Your Logo Is Not Your Brand
Owch. Your logo is not your brand… for some of you, that may hurt. Let me explain why your business needs more than a $1000 logo to establish a full-fledged business brand.
While in college, I could easily see how my institution was keeping their branding consistent with everything they did. The color palette, fonts, images, and tone always had the same appeal. I was floored to learn that that consistent look could cost $5K and up from design agencies.
Why though? Why would a university pay thousands of dollars to change a font, add new colors and place some text? What could be the goal behind this? Could this look trigger new students to apply? Does it generate an emotion to provoke alumni to donate? Does it motivate great scholars to apply for teaching positions?
So, what is branding? Branding in the business sense involves strategy, messaging, emotional appeal and visual identity. The misinterpretation comes from designers who offer branding work when they really only offer a logo, stationery, and business card designs. Of course, these items are important to the business, but they only contribute to the brand, they are not thee brand. I certainly don’t want to downplay the import role of the graphic artist who develops these assets for business. However, let’s be clear that branding goes deeper than visual elements.
The origin of the word brand refers to an identifying mark. Livestock farmers would use branding techniques to be able to identify their animals. And with plenty of elbow grease, someday your logo will be used to represent your brand, but just the logo by itself doesn’t represent anything without the mission behind it.
Do recognize these logos? More importantly, do you know what they stand for?
So what is your brand?
Most simply, it’s your promise to your customers. It’s the combination of visual, verbal and emotional attributes that define your company and distinguish it from the competition.* That message should be consistent everywhere. And by everywhere, I’m talking about sale pitches, magazines, newspapers, website, signage, Facebook ads, instagram feed, blog post, even your voice mail box. Your brand needs to live everywhere.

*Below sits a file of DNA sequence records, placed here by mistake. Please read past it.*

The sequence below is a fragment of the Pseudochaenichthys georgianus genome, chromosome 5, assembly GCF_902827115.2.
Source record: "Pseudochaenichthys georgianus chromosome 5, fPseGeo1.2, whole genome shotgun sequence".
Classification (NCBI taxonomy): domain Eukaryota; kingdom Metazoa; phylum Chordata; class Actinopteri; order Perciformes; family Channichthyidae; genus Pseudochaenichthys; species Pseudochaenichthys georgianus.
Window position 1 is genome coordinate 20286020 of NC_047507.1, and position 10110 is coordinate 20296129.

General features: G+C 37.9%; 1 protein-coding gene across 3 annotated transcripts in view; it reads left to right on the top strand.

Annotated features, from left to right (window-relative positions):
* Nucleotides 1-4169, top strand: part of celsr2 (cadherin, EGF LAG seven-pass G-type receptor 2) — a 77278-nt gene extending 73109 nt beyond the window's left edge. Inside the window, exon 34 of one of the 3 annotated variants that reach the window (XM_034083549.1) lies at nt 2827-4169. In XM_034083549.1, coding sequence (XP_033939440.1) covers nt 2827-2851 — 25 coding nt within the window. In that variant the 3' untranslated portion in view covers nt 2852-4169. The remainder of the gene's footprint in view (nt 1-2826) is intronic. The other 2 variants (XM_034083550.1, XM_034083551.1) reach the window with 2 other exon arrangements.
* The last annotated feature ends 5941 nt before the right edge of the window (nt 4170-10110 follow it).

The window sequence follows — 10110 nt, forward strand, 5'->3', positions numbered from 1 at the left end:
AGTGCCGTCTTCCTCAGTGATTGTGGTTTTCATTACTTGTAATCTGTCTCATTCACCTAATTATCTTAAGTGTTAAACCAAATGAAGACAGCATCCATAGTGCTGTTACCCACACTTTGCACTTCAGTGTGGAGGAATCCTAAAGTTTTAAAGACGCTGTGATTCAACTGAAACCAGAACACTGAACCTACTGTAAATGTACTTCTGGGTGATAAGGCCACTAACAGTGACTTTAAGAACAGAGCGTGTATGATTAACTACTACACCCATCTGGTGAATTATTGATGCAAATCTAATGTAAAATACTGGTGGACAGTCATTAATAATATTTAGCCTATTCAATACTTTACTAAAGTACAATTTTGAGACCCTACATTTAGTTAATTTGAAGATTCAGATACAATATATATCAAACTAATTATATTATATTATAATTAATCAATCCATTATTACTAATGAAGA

Therefore, building a strong brand is a multi-step process. You’ll need to start by looking at the core values of what you want your business to achieve. Here are some examples: Customer satisfaction, responsiveness, hipness, price, honesty, tech-savvy, quality, atmosphere. Don’t wait, start jogging down some ideas!
Once you have specific core values written down, take a look at the competition. Evaluate them and figure out how you can offer something better. Be real with yourself and know where you fall short. Think about how you want to compete to gain your target audience.
Before you get too overwhelmed by the competition, next you’ll want to work with a designer on creating a compelling and consistent message the supports your business goals. This is easier said than done. Creating this visual message can be a struggle for many businesses, so if you get a headache just thinking about where to start, don’t feel bad!
While working with a designer, focus on an emotional foundation while creating the look (design and logo), and further promotional materials. When you find a designer with good vibes for your mission, then it can make the process much easier.
First impressions matter. We don’t like to think they do, but they do. How your brand makes people feel and how they react to that feeling will drive you toward success.
Finding a Designer
So when shopping around for a designer to create your logo, ask them if they are available to continue working with you to make promotional material and other elements to keep your brand’s messaging consistent. Note, if they are not available, don’t take it as a red flag. You can still hire them to do the logo, just ask for a referral for another designer to help you explain your branding goals.
Don’t expect a designer to be able to come up with things like your elevator speech, plan strategy, manage public relations, control social networking and finding sponsorships. Unless they specifically say they include those services, the designer probably just want to continue designing the visuals you need. That’s fair, right?
I certainly hope this was helpful! If it was, please leave a comment below or ask a question.
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